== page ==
[Critics and the art world]
Sunday, October 30, 1955
This episode is from the WNYC archives. It may contain language which is no longer politically or socially appropriate.
Seldes discusses the failure of experimental theater. He specifically notes "The Isle of Goats" which had a profound meaning, but failed in production quality. He notes, however, that "The Diary of Anne Frank" is extraordinary. He also mentions "Oklahoma."
Seldes moves on to talk movies. He was requested to name the ten greatest movies of all time. He felt that very definite criteria for this list must be established. He discusses great scenes from movies.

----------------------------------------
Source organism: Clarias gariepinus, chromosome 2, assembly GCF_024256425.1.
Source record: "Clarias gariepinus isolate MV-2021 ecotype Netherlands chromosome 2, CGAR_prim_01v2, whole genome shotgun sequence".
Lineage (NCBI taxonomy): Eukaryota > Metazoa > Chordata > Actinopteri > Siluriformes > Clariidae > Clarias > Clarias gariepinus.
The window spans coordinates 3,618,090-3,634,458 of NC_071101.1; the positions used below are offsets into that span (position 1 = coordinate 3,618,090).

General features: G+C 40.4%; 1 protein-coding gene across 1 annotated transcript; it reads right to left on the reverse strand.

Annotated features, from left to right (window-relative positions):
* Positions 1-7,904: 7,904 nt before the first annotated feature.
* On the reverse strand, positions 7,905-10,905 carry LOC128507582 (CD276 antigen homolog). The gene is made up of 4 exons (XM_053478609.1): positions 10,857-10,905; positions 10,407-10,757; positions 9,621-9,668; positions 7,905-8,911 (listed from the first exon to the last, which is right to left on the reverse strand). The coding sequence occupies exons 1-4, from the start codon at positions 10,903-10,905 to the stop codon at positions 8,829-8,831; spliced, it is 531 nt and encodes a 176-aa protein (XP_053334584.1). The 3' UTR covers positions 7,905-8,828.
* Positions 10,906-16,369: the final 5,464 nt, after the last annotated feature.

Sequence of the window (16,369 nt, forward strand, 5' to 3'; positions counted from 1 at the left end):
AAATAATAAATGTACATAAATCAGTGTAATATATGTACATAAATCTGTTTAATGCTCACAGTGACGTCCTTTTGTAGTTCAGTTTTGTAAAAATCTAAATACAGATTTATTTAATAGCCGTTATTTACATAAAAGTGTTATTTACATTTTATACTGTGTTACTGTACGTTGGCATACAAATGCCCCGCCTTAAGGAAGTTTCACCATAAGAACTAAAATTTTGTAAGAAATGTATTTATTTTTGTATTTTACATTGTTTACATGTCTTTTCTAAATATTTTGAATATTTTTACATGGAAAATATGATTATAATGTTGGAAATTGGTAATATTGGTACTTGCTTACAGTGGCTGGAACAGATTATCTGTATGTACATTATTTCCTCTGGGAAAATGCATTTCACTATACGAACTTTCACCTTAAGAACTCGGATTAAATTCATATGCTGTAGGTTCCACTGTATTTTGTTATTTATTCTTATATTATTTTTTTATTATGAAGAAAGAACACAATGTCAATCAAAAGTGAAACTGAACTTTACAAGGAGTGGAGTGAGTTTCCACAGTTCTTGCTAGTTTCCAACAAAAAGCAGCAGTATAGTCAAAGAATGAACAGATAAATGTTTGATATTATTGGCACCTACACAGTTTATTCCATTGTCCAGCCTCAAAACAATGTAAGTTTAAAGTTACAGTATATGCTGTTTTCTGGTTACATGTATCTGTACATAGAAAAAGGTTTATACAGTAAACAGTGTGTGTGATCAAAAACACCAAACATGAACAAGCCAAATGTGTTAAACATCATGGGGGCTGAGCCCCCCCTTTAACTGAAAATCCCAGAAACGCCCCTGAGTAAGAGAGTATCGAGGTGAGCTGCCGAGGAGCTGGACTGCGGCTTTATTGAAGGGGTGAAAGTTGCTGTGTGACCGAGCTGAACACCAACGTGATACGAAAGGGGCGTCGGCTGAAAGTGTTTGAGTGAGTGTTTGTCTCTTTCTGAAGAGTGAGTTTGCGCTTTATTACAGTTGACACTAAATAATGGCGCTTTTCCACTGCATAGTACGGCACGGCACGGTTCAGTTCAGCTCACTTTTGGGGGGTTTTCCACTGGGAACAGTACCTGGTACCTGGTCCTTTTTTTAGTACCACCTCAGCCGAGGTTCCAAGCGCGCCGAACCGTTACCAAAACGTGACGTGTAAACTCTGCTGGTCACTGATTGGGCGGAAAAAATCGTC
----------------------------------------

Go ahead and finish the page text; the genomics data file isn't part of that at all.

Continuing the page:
He talks about how directors and camera men are making us look where they want us to look. Seldes wonders if, with wide screens, directors will be able to direct the audience's attention correctly.
He discusses that films that relate to common experience help to draw the audience in. With European films this often consists of a grim plot, but rarely exists in American films, which often don't show people even working. He specifically mentions "Marty," a love story about a butcher. It is interesting to note that this un-glamorized film is a huge success.
Audio courtesy of the NYC Municipal Archives WNYC Collection
WNYC archives id: 64352